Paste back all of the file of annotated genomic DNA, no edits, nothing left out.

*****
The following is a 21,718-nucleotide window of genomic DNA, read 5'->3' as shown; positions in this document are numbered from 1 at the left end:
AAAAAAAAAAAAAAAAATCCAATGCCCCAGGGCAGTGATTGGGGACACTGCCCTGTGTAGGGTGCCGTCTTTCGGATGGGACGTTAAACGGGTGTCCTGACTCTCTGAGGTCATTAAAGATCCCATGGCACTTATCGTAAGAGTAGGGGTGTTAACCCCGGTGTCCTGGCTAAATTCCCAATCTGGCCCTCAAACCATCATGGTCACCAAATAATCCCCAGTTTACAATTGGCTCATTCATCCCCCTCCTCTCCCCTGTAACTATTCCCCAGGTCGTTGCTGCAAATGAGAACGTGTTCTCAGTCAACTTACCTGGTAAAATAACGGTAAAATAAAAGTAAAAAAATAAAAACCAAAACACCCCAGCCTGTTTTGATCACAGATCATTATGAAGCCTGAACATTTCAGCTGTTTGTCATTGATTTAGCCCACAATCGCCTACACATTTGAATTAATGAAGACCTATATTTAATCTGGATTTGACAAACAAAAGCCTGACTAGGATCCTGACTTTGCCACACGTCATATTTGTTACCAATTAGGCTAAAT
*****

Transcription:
The following is a 21,718-nucleotide window of genomic DNA, read 5'->3' as shown; positions in this document are numbered from 1 at the left end:
AAAAAAAAAAAAAAAAATCCAATGCCCCAGGGCAGTGATTGGGGACACTGCCCTGTGTAGGGTGCCGTCTTTCGGATGGGACGTTAAACGGGTGTCCTGACTCTCTGAGGTCATTAAAGATCCCATGGCACTTATCGTAAGAGTAGGGGTGTTAACCCCGGTGTCCTGGCTAAATTCCCAATCTGGCCCTCAAACCATCATGGTCACCAAATAATCCCCAGTTTACAATTGGCTCATTCATCCCCCTCCTCTCCCCTGTAACTATTCCCCAGGTCGTTGCTGCAAATGAGAACGTGTTCTCAGTCAACTTACCTGGTAAAATAACGGTAAAATAAAAGTAAAAAAATAAAAACCAAAACACCCCAGCCTGTTTTGATCACAGATCATTATGAAGCCTGAACATTTCAGCTGTTTGTCATTGATTTAGCCCACAATCGCCTACACATTTGAATTAATGAAGACCTATATTTAATCTGGATTTGACAAACAAAAGCCTGACTAGGATCCTGACTTTGCCACACGTCATATTTGTTACCAATTAGGCTAAAT